Argentinian man recalls ‘Pasapalabra’ game show world championship win

In each little free moment—on busses, in my dressing room before a recording began or at home before sleeping at night—I referenced my spreadsheet of words and definitions. It gave me confidence, but I also noticed that luck seemed to work in a particular way as well; more than once, they asked me about a word that I read for the first time just that day or the day before.

  • 2 years ago
  • June 2, 2022
7 min read
The moment Brian Parkinson won The moment Brian Parkinson won "Pasapalabra" World Cup and a prize of more than $47,000 USD | Photo courtesy of Brain Parkinson
Brian Parkinson
Interview Subject
Brian Parkinson, 33, won the world championship edition of the “Pasapalabra” game show in April 2022, along with a prize of 38,000,000 Chilean pesos (about $47,700 USD). The competition was filmed in Chile, and Parkinson came out on top over 40 other international competitors.

Previously, in July 2021, he won the local version in his native Argentina, winning a total prize of 1,760,000 Argentine pesos (about $14,600 USD).

Born in the Autonomous City of Buenos Aires, Parkinson works in an oil company, studies systems engineering and is the father of Lola, Noah and Bruno.
Background Information
Pasapalabra” is a television program based on The Alphabet Game, a series broadcast by the BBC between 1996 and 1997.
In Argentina, it aired on different channels, since its debut in 2001. Its greatest popularity was reached in 2016, with the leadership of Iván de Pineda.

Brian Parkinson became the sixth Argentine participant to complete the donut.

“Pasapalabra” has aired in Chile since 2018. This year, the first World Cup was held in that country, with 40 participants from Argentina, Chile, Uruguay, Paraguay, Spain, and Panama, won by Brian Parkinson.

BUENOS AIRES, Argentina—I had only one word left to complete the circle and become the world champion of “Pasapalabra” (The Alphabet Game) in Chile. I already knew what it was. I only had five seconds left on the clock, and I could not wait for it any longer.

When the host, Julián Elfenbein, said the letter V, I let fly: I said “Vasera,” and as soon as the letter on the monitor changed from orange to green, I knew for sure I had won.

In front and behind me, the public erupted into cheers. To my left, Julián was also celebrating, as was the cameramen and technicians. The real surprise was my competitor, the Uruguayan Inti Lenina. Suddenly, I was in his arms. He was celebrating my triumph even more happily than I was.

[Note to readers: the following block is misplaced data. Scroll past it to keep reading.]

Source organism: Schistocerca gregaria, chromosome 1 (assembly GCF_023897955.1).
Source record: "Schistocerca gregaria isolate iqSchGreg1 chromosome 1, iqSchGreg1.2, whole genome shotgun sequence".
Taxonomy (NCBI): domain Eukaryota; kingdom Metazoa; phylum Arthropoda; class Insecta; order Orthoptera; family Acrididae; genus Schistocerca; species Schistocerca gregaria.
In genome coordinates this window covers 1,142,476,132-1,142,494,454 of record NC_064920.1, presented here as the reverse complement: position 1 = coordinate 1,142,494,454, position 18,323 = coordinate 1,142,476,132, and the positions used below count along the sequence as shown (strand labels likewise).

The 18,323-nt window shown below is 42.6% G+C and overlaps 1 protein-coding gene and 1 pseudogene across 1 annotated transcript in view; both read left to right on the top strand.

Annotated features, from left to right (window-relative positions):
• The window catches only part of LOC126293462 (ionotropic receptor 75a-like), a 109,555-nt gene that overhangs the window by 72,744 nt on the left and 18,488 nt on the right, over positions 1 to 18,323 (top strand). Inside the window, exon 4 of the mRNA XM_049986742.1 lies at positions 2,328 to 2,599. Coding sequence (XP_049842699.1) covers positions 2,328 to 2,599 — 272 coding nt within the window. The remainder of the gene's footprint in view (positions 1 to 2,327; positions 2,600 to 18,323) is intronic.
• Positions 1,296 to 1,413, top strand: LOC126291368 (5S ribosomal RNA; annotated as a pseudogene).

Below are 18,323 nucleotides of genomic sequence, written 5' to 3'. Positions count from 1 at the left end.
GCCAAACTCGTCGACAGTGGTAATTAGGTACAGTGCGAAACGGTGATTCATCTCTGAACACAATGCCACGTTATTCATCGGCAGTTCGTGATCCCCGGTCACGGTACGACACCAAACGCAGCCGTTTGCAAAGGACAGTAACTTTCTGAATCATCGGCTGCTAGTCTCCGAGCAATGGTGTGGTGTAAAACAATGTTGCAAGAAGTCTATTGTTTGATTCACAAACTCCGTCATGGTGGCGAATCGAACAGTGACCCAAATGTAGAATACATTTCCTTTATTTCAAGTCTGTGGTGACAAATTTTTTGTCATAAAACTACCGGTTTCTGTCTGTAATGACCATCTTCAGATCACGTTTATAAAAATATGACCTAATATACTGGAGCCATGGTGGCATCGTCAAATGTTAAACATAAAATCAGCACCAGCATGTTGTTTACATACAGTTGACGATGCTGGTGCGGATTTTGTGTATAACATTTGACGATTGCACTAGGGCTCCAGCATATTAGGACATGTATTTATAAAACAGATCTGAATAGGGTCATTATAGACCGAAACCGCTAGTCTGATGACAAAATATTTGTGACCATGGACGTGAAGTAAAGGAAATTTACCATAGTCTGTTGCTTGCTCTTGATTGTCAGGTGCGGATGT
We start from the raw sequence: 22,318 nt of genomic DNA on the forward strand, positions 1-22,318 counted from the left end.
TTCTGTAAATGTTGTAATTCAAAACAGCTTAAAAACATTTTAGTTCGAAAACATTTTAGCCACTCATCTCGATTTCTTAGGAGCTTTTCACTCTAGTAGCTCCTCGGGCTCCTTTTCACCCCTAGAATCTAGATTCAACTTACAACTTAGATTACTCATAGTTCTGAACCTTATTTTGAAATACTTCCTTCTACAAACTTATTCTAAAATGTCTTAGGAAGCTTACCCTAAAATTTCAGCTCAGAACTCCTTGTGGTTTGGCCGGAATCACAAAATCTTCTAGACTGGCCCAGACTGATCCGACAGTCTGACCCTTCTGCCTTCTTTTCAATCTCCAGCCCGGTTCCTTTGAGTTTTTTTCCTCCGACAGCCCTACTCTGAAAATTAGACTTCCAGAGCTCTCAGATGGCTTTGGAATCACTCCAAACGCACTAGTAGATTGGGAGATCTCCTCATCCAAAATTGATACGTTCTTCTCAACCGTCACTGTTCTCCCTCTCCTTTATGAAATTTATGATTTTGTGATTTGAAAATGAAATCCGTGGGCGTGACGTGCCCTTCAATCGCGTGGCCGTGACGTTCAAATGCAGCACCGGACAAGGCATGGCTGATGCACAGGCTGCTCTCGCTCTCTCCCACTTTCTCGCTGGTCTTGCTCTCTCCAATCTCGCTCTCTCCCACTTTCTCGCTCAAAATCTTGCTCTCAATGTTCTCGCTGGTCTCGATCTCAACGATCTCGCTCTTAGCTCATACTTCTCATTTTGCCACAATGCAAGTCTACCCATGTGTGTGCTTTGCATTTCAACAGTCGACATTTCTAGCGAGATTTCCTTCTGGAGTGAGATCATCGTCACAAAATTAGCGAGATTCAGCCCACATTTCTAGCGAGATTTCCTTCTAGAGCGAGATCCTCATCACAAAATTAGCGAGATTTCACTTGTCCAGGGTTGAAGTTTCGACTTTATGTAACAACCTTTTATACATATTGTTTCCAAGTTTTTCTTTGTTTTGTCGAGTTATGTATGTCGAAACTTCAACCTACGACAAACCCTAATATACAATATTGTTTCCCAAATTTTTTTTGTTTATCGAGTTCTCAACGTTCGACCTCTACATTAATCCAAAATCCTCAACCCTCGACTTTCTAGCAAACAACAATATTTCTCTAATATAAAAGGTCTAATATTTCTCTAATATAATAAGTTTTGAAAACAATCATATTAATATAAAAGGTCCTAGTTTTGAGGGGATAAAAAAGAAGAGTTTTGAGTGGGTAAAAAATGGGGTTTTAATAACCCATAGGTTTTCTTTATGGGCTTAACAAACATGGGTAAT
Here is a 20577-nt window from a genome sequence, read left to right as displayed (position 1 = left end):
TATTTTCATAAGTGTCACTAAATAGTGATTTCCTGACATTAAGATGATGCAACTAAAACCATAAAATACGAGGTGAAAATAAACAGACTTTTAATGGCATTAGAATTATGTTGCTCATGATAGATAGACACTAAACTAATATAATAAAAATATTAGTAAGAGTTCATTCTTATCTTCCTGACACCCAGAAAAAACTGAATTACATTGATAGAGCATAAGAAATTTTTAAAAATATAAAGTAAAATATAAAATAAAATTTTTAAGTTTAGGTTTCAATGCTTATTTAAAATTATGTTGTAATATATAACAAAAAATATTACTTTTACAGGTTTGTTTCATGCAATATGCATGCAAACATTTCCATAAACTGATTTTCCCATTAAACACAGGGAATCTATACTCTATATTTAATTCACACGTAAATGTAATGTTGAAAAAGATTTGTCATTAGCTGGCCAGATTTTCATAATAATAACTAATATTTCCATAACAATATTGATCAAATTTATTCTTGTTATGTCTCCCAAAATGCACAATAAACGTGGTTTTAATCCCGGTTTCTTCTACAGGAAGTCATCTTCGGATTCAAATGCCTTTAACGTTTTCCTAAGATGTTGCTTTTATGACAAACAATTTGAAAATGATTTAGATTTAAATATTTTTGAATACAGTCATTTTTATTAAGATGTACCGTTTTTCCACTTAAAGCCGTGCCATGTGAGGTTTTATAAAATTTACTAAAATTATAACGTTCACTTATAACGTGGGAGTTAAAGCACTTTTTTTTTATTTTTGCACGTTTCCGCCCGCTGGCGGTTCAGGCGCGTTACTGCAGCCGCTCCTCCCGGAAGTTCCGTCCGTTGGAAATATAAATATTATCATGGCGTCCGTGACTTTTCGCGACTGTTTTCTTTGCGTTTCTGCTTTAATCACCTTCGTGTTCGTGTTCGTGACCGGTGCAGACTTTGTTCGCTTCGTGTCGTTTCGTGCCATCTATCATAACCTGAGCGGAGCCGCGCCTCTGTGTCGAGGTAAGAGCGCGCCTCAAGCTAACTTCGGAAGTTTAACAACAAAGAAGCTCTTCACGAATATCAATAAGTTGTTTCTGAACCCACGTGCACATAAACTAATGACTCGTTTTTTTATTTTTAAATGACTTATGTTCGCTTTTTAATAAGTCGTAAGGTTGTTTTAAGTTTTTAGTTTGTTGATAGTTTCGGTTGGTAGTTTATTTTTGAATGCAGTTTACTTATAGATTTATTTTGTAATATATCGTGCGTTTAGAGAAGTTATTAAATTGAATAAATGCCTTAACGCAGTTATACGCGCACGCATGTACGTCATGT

The program ended, and I called my children. It was recorded a couple of days before it aired, so I didn’t tell them I had won. I just told them to make sure to see it, that I sent them my regards. For me, it was more exciting than they saw the step by step than simply telling them the result.

When they saw it with their mother, they called to congratulate me. I was already back in Argentina and had just returned home after work. Normal life resumed its course, but there I was as if I had been declared the world champion all over again.

A bad first experience followed by a second chance

A little over two years ago, my partner signed me up to compete on “Pasapalabra.” She saw it every day, and occasionally we watched it together. Sometimes, I would throw out some answers from my armchair; the participants seemed to have more trouble. That convinced her that I would do fine if I were to compete.

I was not convinced, but I was having a terrible financial time and the show, apart from being a fun game, was a chance to win some money.

I went to the first casting without preparation, and it went so badly. On the show, the circle is a wheel with all the letters of the alphabet; for each of them, contestants must decipher a word that starts with that letter. Usually, the clue is its definition in the dictionary.

The casting test consisted of two circles, and in both of them, I only guessed a few words well.

I left there with wounded pride. When I play, I’m serious, so that sparked my competitive spirit. I prepared myself to go back: I opened an Excel spreadsheet and started inputting words and their definitions. Hundreds, thousands, tens of thousands. Currently, that file has more than 35,000 words, although I must have only studied half.

The show’s production gave me a second chance, and I have been grateful to them ever since. Nothing that came after would have happened without that extra chance.